It’s interesting how the same pundits who loudly complain about the complexities of BGP (and how it will be dead any time soon and replaced by an SDN miracle) also praise the beauties of intent-based networking… without realizing that the hated BGP route selection process represents one of the first failures of intent-based approach to networking. —Ivan Pepelnjak @ ipSpace
The new “rules” of the workplace are being defined as computers are frantically being programmed to take the lead in the workplace, when it comes to judgment and intuition. We humans need to be the idea generators, the motivators, the negotiators, and the trouble-shooters to fix computer errors, if we want to govern our emerging digital environments. In short, we need to get closer to our firms, be more tightly integrated and intimate with work performance than ever before… which means the role and tenure of the much-derided middle-manager in the Dilbert Cartoons could be taking on a whole new potential twist – and a whole new (potential) level of relevance. —Phil Fersht @ The Enterprise Irregulars
A (long) time ago, a reader asked me about RFC4456, section 10, which says:
Care should be taken to make sure that none of the BGP path attributes defined above can be modified through configuration when exchanging internal routing information between RRs and Clients and Non-Clients. Their modification could potentially result in routing loops. In addition, when a RR reflects a route, it SHOULD NOT modify the following path attributes: NEXT_HOP, AS_PATH, LOCAL_PREF, and MED. Their modification could potentially result in routing loops.
On first reading, this seems a little strange—how could modifying the next hop, Local Preference, or MED at a route reflector cause a routing loop? While contrived, the following network illustrates the principle.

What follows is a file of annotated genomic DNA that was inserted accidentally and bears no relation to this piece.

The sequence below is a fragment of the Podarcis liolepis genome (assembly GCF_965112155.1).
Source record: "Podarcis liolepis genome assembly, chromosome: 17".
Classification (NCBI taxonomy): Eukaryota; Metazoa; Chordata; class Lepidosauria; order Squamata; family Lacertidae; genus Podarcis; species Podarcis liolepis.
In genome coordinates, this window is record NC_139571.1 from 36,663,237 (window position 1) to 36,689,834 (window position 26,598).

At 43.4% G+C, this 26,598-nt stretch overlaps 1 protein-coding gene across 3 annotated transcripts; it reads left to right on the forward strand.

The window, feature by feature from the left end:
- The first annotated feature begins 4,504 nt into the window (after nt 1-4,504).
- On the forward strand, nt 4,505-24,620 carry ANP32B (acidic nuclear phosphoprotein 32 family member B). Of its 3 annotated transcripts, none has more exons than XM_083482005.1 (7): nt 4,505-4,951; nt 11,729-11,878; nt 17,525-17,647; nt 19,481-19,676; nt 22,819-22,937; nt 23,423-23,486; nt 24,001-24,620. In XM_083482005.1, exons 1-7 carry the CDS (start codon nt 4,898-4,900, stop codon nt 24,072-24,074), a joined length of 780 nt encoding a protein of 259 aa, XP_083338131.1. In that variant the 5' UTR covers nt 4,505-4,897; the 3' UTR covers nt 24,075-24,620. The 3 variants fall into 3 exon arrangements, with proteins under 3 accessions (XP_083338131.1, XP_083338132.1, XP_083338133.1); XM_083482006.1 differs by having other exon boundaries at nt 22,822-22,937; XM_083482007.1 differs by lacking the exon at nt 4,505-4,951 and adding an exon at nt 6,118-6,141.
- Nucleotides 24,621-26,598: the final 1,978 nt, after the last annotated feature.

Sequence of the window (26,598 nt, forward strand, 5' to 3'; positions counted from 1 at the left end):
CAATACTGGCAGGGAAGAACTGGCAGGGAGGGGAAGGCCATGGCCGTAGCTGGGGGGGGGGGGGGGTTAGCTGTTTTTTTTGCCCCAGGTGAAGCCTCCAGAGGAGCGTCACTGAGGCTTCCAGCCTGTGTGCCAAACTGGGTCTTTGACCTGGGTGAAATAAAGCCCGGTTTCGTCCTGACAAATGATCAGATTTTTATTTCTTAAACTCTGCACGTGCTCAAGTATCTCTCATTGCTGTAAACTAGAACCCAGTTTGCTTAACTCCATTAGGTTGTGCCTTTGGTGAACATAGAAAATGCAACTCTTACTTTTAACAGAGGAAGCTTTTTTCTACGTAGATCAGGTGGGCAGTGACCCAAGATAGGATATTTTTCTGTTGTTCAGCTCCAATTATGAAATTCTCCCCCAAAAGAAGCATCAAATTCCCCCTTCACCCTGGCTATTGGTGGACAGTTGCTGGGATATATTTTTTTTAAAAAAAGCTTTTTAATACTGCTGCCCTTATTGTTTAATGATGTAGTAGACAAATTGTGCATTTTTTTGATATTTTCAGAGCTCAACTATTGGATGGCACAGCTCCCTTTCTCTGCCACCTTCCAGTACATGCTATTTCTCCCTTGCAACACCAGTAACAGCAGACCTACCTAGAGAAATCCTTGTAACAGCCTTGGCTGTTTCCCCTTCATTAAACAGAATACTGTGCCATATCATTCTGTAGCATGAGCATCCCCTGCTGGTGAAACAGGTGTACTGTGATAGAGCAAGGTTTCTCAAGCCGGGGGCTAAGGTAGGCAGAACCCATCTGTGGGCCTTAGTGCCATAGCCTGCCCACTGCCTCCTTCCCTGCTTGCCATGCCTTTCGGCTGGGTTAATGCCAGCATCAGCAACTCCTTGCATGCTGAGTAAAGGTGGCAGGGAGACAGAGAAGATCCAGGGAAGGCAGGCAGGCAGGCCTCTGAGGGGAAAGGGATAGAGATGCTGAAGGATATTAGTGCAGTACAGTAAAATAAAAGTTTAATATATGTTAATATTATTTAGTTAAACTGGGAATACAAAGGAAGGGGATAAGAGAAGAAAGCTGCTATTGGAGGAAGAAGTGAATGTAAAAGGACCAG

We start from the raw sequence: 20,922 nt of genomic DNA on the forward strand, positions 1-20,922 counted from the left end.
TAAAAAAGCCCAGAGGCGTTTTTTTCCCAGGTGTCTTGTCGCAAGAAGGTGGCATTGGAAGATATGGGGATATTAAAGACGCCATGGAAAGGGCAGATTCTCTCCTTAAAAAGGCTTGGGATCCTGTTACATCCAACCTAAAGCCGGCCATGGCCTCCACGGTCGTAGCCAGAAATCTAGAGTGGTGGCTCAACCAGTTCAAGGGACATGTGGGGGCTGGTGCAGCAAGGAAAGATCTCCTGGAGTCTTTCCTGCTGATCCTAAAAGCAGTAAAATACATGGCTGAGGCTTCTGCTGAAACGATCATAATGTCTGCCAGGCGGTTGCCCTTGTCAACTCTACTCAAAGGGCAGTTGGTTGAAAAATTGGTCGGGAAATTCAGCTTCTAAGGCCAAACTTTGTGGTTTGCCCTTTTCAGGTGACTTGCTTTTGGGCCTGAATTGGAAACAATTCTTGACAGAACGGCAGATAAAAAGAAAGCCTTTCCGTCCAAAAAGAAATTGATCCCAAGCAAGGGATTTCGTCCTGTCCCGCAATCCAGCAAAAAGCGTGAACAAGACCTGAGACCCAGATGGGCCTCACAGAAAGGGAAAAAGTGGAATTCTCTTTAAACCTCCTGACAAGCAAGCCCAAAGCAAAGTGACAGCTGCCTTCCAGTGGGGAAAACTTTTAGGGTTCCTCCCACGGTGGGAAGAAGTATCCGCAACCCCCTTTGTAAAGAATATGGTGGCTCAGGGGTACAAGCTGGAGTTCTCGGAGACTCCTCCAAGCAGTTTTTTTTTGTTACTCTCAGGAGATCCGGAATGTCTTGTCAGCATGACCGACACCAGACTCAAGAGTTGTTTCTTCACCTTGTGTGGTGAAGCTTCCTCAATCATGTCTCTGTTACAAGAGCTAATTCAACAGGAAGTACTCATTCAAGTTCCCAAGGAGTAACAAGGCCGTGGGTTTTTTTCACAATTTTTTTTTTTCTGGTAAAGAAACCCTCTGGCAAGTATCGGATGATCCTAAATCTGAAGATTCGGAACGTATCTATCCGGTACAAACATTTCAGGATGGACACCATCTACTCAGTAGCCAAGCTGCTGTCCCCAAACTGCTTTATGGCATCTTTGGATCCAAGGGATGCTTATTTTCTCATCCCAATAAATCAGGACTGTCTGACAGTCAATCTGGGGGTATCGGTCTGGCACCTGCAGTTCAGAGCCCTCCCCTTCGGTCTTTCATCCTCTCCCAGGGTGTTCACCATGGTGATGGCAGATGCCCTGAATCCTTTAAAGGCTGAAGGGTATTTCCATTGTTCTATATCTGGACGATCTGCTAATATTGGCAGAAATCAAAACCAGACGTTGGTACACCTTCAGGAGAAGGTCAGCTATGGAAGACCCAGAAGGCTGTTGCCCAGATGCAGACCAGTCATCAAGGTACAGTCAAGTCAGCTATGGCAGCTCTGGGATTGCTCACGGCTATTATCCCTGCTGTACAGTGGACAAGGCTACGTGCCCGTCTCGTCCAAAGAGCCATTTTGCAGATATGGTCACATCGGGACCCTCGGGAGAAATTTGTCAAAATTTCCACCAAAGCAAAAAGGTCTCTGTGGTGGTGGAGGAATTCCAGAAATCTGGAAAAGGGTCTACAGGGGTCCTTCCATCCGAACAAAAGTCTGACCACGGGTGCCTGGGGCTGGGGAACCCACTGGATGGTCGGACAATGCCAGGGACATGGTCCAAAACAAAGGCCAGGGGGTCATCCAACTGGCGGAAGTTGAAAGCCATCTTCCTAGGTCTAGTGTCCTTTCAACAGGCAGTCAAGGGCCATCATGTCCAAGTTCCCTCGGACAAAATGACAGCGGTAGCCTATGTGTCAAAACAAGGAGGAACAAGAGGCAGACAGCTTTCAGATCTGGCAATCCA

Note the best path, from an IGP perspective, from C to E is through B, and the best path, from an IGP perspective, from B to D is through C. In this case, a route is advertised over eBGP from F towards E and D. These two eBGP speakers, in turn, advertise the route to their iBGP neighbors, B and C. Both B and C are route reflectors, so they both reflect the route on to A, which advertises the route to some other Continue reading
I’ve reorganized the menu on the left just a little, combining some items under “reading,” and adding a new item called “topics.” Under this new item, you’ll find collections of articles on specific topics from other sources, starting with the ‘net neutrality page and the meltdown and spectre post reformatted as a page, with some new additions. I’m always trying to find new ways to organize the information here, making it easier to find things; hopefully this is a useful change.
At the outset, it should be noted that the Reversal Order exudes its own political blather — kissing the internet vibrancy ring, extolling the virtues of the free market, and reciting the “internet freedom” incantation. Never mind that the present internet was nothing more than a U.S. version of Pouzin’s datagram invention that was funded with many billions of taxpayer dollars, controlled, hyped, and marketed for decades by the U.S. government to gain various perceived global strategic advantages that have largely proven illusory if not national security liabilities. —Anthony Rutkowski @ CircleID
EVPN gives us the ability to deploy VXLAN tunnels without controllers. Plus, it offers a range of other benefits such as reduction of data center traffic through ARP suppression, quick convergence during mobility, one routing protocol for both underlay and overlay and the inherent ability to support multi-tenancy (just to name a few). So EVPN for VXLAN for all of your layer 2 needs, right? Well it’s a little more complicated than that. —Diane Patton @ Cumulus